Getting a grip on Clemson Longsword
Two glimmering swords lean against the back corner of Professor Andrew Lemons’ office, reflecting a mysterious history that he hopes to access through Clemson Longsword.
Once forgotten in the evolution of martial arts, longsword dueling is making a comeback in these hills.
Longsword fighting is unique because it is based on interpretation of its mentions in literature, which gives it considerable flexibility. All of the moves, procedures and tactics of dueling are taken from medieval fighting manuals. Because many of these historical manuals provide instruction on swordsmanship through illustrations, the new Clemson Longsword club focuses on discovering what can happen between these static pictures.
Clemson Longsword is situated in a larger, worldwide resurgence of medieval martial arts. Lemons, an associate professor of English, discovered the activity “a year and a half ago, and I was like no way; they’re doing this?! And I just had to do it.” Equipped with medieval weaponry, historical documents and a passion for research, the task of members of Clemson Longsword “is to read these texts and make it happen,” Lemons said.
In this way, they bring history back to life.
“Scholarship hasn’t really bothered with these [texts]…they’re not very literary,” said Lemons.
As an ancestor of the more contemporary fencing, longsword fighting has similar elements but is a bit grittier than the traditional thrusts and parries. Lemons defined the activity as a more realistic approach to sword fighting, clarifying that in fencing “where a touch is a touch (which is impractical because you’re still alive after a touch), [longsword fighting] tries to simulate a real duel scenario.” This calls for heavier body armor because, even though a typical longsword is only around four pounds, the blunt-force trauma from repeated moves has to be protected against. Clemson Longsword doesn’t yet have all of the resources for this level of fighting, but members are hoping to develop their equipment to allow for a greater exploration of the activity.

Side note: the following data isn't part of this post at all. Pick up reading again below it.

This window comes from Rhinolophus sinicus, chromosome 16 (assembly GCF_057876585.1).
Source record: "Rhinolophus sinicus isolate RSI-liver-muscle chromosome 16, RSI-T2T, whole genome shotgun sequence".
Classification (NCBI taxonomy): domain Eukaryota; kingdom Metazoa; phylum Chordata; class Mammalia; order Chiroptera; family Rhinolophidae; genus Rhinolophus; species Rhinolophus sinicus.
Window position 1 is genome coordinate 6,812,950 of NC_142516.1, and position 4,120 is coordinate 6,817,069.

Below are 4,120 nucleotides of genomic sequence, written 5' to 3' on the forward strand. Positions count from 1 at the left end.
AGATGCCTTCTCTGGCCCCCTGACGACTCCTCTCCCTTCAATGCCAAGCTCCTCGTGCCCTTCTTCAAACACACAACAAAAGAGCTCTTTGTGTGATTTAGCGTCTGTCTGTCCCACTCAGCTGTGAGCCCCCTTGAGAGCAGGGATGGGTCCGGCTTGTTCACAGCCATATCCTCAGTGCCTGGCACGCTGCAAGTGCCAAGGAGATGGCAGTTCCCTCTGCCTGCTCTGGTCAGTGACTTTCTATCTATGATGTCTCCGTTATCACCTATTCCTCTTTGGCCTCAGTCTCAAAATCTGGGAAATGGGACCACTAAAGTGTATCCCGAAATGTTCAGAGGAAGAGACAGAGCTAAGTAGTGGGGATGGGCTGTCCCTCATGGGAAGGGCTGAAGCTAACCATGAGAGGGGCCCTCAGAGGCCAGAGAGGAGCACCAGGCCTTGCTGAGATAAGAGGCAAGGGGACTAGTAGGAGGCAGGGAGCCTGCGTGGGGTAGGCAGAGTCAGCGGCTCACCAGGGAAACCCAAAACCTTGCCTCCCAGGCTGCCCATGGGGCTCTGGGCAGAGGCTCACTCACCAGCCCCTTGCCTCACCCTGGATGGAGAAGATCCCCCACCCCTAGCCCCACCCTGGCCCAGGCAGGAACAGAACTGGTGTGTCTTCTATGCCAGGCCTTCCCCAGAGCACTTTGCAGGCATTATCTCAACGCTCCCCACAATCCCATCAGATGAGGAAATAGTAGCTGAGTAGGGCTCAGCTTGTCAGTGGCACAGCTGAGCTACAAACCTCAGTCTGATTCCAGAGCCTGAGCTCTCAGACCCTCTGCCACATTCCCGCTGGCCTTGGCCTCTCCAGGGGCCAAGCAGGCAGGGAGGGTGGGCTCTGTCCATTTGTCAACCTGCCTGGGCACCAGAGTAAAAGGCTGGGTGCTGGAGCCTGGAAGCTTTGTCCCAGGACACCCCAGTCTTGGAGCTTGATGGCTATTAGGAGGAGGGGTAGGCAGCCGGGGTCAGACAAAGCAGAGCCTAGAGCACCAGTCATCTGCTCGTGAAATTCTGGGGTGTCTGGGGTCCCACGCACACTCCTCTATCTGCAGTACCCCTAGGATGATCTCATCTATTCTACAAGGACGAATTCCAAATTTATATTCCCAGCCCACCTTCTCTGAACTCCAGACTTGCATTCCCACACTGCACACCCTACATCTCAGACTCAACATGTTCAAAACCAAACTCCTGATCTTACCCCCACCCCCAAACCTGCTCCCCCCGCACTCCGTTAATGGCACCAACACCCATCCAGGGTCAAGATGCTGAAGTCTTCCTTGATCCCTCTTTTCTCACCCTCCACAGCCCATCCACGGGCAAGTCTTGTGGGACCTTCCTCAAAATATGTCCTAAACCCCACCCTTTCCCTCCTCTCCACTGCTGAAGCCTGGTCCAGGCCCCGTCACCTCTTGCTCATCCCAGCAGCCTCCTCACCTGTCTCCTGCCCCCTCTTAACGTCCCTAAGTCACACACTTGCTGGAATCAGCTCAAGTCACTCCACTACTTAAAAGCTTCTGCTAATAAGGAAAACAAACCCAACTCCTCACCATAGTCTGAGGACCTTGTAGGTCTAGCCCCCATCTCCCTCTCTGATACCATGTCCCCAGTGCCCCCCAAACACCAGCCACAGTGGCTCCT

Unlike live action role playing, Clemson Longsword is more of a historical study that focuses on scholarship and athleticism. “We are really making an effort to make it a sport,” said Sarah Fishburne, who is the club’s first president.
Because of the subjective historical research and longsword’s relatively recent revival, there aren’t major regulations or rules on how to do it. Lemons explained that the activity’s development “has its problems but also its opportunities. You’re not coming in as a novice in a room full of masters.”
Any reservations a student has about inexperience can be set aside. In fact, Fishburne is most excited about developing the club’s student leadership. She hopes to dive into the historical documents with her fellow students to craft fresh longsword techniques, asking, “That’s their interpretation — what’s our interpretation?
Clemson Longsword meets on the second floor of the Hendrix Student Center every Wednesday at 4 p.m., and club meetings usually involve warm-ups, footwork and drills to develop more advanced longsword moves. The main goal of the club, aside from recreational fun, is to give students more of a “living” knowledge of history.
“Not too many longsword communities are associated with universities, which makes us really unique. This is fun and alive; it’s an action rather than a reading,” Lemons said.
Fishburne similarly revealed her strong emotional connection with Clemson Longsword’s recreation of history: “You know, people dedicated their entire lives to this, and we get to bring some of that back.”